IT'S not a good time for prime ministers and presidents. Yesterday's Daily Telegraph poll could hardly have been worse for Gordon Brown. In France, just one year after Nicholas Sarkozy's triumph in the presidential election, his ratings have slumped. Thabo Mbeki is under pressure to resign in South Africa following his detached handling of the violence against immigrants from neighbouring African States. But by far the worst situation seems to be that in which Israel's prime minister Ehud Olmert finds himself. At least the others can console themselves by believing they are being battered by forces beyond their control. But Mr Olmert's difficulties are wholly personal. An American businessman has testified that he gave Mr Olmert at least US$150'000 in cash, much of it stuffed into envelopes. Just over half of members of Mr Olmert's party, and 70 per cent of the general public, say they do not believe his claim that this money was used for election campaigns and there are widespread calls for him to resign.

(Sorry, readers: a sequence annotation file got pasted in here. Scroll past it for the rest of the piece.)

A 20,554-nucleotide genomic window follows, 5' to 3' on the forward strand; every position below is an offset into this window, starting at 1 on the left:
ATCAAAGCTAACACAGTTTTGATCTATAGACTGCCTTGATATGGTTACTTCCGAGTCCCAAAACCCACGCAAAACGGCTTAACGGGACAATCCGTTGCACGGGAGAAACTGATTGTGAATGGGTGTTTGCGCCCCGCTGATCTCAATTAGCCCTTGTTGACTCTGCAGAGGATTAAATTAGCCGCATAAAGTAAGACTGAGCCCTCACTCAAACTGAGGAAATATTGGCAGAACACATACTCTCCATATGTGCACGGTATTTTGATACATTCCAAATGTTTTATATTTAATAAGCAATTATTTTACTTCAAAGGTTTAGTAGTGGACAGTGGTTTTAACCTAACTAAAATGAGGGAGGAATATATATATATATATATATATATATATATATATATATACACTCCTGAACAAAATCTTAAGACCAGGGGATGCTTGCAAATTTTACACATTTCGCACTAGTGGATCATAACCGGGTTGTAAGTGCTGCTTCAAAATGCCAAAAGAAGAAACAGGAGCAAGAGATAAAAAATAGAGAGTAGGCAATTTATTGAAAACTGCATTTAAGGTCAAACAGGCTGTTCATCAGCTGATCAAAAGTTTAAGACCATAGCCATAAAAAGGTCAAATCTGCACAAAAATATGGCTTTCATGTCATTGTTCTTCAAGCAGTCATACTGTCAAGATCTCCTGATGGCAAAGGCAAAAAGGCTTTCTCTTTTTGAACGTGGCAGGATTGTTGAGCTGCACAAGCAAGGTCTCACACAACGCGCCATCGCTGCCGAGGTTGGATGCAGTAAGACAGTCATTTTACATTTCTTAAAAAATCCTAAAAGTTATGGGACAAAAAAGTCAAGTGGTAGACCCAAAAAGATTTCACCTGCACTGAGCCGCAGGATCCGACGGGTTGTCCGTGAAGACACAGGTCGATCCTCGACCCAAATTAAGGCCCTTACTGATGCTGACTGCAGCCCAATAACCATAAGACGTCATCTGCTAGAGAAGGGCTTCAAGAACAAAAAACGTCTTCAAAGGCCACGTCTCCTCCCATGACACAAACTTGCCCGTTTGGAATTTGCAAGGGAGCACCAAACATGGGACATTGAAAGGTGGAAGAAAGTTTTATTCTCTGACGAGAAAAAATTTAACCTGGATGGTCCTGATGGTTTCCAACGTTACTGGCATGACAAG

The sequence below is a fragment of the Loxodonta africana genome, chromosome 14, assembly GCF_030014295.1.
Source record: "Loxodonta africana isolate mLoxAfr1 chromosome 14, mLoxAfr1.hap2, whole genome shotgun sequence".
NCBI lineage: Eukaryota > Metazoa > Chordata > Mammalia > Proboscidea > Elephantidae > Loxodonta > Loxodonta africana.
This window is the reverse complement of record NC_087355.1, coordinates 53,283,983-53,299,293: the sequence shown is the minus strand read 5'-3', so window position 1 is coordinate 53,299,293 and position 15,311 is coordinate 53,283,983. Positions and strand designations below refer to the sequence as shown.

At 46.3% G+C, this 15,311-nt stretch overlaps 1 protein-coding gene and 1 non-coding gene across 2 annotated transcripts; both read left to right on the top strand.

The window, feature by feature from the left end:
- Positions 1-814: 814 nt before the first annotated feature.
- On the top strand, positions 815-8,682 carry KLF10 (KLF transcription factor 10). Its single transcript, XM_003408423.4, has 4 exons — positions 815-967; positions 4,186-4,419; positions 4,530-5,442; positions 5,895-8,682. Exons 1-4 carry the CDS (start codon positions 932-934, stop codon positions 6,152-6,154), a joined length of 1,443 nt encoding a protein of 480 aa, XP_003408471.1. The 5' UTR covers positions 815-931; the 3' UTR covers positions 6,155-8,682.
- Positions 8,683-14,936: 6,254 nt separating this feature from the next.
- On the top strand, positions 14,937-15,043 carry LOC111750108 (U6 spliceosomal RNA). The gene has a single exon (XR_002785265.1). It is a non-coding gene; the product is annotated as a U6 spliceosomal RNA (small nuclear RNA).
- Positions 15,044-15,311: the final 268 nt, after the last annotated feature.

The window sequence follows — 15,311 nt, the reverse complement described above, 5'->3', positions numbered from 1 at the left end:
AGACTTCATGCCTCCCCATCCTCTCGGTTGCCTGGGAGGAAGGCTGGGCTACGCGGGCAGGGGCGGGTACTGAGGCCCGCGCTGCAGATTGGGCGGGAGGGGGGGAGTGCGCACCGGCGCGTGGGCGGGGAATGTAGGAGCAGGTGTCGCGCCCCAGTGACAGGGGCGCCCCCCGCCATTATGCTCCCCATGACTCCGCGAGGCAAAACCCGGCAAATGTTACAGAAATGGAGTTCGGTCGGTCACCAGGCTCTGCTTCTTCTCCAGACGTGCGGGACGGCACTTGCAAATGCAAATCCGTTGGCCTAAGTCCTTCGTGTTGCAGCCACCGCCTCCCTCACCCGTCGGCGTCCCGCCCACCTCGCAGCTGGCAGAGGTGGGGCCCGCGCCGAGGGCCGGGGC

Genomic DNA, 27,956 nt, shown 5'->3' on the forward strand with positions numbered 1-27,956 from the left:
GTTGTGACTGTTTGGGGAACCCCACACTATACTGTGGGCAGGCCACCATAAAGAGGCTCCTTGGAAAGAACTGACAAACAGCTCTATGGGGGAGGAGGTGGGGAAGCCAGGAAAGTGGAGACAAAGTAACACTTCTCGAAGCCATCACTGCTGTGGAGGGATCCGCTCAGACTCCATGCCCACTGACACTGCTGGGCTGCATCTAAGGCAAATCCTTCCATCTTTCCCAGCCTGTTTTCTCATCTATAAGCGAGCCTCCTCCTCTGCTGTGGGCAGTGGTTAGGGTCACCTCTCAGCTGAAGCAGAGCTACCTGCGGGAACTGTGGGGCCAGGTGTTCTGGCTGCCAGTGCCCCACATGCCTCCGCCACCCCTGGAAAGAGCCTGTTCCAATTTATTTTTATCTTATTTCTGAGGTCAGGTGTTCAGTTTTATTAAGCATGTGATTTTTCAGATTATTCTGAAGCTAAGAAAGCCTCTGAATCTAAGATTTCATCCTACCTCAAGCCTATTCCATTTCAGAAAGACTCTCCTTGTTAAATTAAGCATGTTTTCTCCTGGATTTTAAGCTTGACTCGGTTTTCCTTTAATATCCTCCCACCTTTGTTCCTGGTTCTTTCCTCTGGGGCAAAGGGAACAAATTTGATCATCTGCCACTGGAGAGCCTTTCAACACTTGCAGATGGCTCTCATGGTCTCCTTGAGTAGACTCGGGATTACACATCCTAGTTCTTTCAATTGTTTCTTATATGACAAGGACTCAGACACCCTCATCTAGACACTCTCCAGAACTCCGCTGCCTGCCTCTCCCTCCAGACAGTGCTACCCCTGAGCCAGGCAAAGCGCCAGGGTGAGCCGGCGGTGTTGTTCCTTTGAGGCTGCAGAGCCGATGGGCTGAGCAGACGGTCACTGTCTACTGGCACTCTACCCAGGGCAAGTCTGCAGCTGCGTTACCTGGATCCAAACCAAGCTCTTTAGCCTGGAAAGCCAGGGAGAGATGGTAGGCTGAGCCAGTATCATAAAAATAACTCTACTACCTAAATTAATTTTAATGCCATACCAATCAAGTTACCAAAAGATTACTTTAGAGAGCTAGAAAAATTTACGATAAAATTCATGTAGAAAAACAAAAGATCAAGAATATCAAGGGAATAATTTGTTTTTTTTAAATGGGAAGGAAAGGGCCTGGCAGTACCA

There are worries that the Israeli-Palestinian peace process will suffer from Mr Olmert's problems but since it was going nowhere anyway that is hardly a concern. Of greater importance is the standing on relations with Palestine of possible successors - Tzipi Livni, currently foreign minister, former prime minister Ehud Barak, who is now defense minister, and Benjamin Natanyahu, opposition leader. None of them is likely to enable President Bush to see a solution before he leaves the White House.